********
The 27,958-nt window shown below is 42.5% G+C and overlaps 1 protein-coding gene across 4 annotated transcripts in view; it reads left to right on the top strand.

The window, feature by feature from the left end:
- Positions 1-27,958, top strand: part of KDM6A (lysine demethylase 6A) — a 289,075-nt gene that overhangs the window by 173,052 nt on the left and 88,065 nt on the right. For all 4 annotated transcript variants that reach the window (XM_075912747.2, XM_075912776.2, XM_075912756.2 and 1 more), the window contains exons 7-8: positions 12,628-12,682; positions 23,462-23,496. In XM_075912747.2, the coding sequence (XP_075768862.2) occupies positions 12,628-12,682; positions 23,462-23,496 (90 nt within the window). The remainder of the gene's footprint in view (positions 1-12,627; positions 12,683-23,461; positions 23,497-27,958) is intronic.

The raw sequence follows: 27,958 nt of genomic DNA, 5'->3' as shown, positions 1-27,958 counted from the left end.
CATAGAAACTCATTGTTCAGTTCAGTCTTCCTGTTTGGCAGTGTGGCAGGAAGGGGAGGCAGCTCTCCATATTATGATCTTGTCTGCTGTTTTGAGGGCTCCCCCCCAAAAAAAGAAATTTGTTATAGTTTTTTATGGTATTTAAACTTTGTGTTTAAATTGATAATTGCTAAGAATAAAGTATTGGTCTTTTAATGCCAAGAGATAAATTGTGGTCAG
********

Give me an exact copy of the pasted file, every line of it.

The 27,958-nt window shown below is 42.5% G+C and overlaps 1 protein-coding gene across 4 annotated transcripts in view; it reads left to right on the top strand.

The window, feature by feature from the left end:
- Positions 1-27,958, top strand: part of KDM6A (lysine demethylase 6A) — a 289,075-nt gene that overhangs the window by 173,052 nt on the left and 88,065 nt on the right. For all 4 annotated transcript variants that reach the window (XM_075912747.2, XM_075912776.2, XM_075912756.2 and 1 more), the window contains exons 7-8: positions 12,628-12,682; positions 23,462-23,496. In XM_075912747.2, the coding sequence (XP_075768862.2) occupies positions 12,628-12,682; positions 23,462-23,496 (90 nt within the window). The remainder of the gene's footprint in view (positions 1-12,627; positions 12,683-23,461; positions 23,497-27,958) is intronic.

The raw sequence follows: 27,958 nt of genomic DNA, 5'->3' as shown, positions 1-27,958 counted from the left end.
CATAGAAACTCATTGTTCAGTTCAGTCTTCCTGTTTGGCAGTGTGGCAGGAAGGGGAGGCAGCTCTCCATATTATGATCTTGTCTGCTGTTTTGAGGGCTCCCCCCCAAAAAAAGAAATTTGTTATAGTTTTTTATGGTATTTAAACTTTGTGTTTAAATTGATAATTGCTAAGAATAAAGTATTGGTCTTTTAATGCCAAGAGATAAATTGTGGTCAG